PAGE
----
All Blacks

All Blacks v. Wallabies: who slows the ball better?

All Blacks v. Wallabies: who slows the ball better?

After the two recent Bledisloe Cup matches, there was plenty of talk about tactics at the breakdown, yellow cards or lack thereof, and just who should be more outraged by the officiating. After initial viewing, my perception was that Craig Joubert was good, but Jaco Peyper was fairly poor and the Wallabies got the slightly worse deal in the second Test. I felt the Wallabies deservedly lost both Tests.

Suddenly finding myself with plenty of time on my hands, I decided to get to the bottom of this. As a public service to the faithful Green and Gold Rugby readership, I have undertaken a detailed analysis of the All Black and Wallaby work at the breakdown from a defensive point of view.

Yes, I selflessly watched both games again, slowly, painfully and reasonably meticulously to see which team are the greater and lesser offenders. Is it the Sleeping Kiwi, lying all over the wrong side of, well, everything, or is it the Shot Wallaby flopping like roadkill where it should not?

I will preface the findings by stating that I accept that pushing the boundaries is part of the game, and slowing opposition ball happens in all matches. I wanted to see if one team clearly infringes more than the other, and if there were clear differences in how this was officiated.

Sleeping Kiwi


Shot Wallaby








What I Looked At

I noted every completed tackle contest, not including those ending with a knock-on, player in touch or blown up for a previous penalty, i.e. every time the teams had to contest possession, but not including mauls. I noted whether a defending player ended up where they should not be:

  • Sealing off (classic Sleeper or Roadkill).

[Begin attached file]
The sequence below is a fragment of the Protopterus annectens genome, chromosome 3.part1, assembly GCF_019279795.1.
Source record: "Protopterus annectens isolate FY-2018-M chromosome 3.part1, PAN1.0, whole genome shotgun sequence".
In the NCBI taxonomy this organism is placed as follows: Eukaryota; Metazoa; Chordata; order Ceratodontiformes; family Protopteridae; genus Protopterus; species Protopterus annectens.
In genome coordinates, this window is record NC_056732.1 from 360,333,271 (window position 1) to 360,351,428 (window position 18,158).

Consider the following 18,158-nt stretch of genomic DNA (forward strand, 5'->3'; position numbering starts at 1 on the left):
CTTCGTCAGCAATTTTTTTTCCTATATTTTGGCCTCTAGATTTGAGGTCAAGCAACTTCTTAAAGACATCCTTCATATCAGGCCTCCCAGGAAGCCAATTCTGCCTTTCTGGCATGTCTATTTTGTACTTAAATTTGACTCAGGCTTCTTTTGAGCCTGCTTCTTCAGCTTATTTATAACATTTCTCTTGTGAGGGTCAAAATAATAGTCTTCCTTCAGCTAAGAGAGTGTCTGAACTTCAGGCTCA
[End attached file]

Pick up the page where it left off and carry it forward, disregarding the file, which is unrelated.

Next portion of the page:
• Falling out the wrong side and lollygagging around and/or becoming a lazy runner.
  • Not releasing the tackler when lying on the ground.

I then noted whether the offending player appeared to slow playing of the ball, and I admit, this is subjective, but I judged it based upon whether the halfback was in position to play the ball but was prevented from doing so, or had his options limited by the player. Meerkat behaviour was excluded (I am looking at you, Will Genia).

I then assessed whether the slowing of the ball or interference was penalised, or had penalty-advantage called, whether it resulted in a turnover to the defending team, and whether the ensuing penalty was in the mythical ‘Red Zone’, which I defined as around or in the defensive team’s 22m zone.

I then ended up with a bunch of numbers, and a new-found level of respect for people that generate statistics for a living, as they must be completely insane.

Show us the numbers, dammit

 All Blacks Defensive  Contests 95 (Syd) 82 (Wel) 177 Total
Sleeping Kiwi 27 (28%) 23 (28%) 50 (28%)
Those that slowed/interfered 8 (30%) 11 (48%) 19 (38%)
Penalised 3 (38%) 5 (45%) 8 (42%)
Red Zone Penalty 1 (33%) 4 (80%) 5 (63%)
Won Turnover 1 (13%) 2 (18%) 3 (16%)


Wallaby Defensive Contests 62 (Syd) 56 (Wel) 118 Total
Shot Wallaby 18 (29%) 21 (38%) 39 (33%)
Those that slowed/interfered 7 (39%) 12 (57%) 19 (49%)
Penalised 1 (14%) 8 (67%) 9 (47%)
Red Zone Penalty 0 (0%) 4 (50%) 4 (45%)
Won Turnover 1 (14%) 1 (9%) 2 (11%)


What does it all mean?

First, the perception by some that there are more Sleeping Kiwis is correct (50 v. 39), especially in the Sydney Test (27 v. 18). However, this is because the All Blacks had so many more defensive rucks (177 v. 118). Looking at it proportionately, the Wallabies are actually worse offenders (28% v. 33%).

The overall numbers for slowing down the ball (of the sleeping Kiwis, how many worked), or interfering with the play are the same (19 all), but again, the Wallabies have a higher percentage (38% v. 49%). Does this make the Wallabies better at “pushing the boundaries”?

Neither team seemed to profit more in terms of turnovers from slowing the ball, and overall, both infringed approximately the same amount in the red zone in this aspect of play. It was notable that the All Blacks conceded proportionately more penalties in the Red Zone in the second Test.

Finally, while much was made of the lack of a yellow card to Aaron Smith or Kieran Read for the tackle on Christian Leali’ifano, as well as a couple of efforts from Rob Simmons, on my viewing this little sequence below stood out from both games as the worst example of systematic somnolence – where there’s a sleeping Kiwi in almost every breakdown. Notice the times the short side is shielded by a ‘retiring player’. It’s subtle, and very good work if you can get away with it.

All Blacks

Cyclopath is the man behind the eye, hopelessly obsessed with rugby, cycling, golf and did I mention rugby?. All opinions are my own, unless it's a good one I borrowed from someone else.

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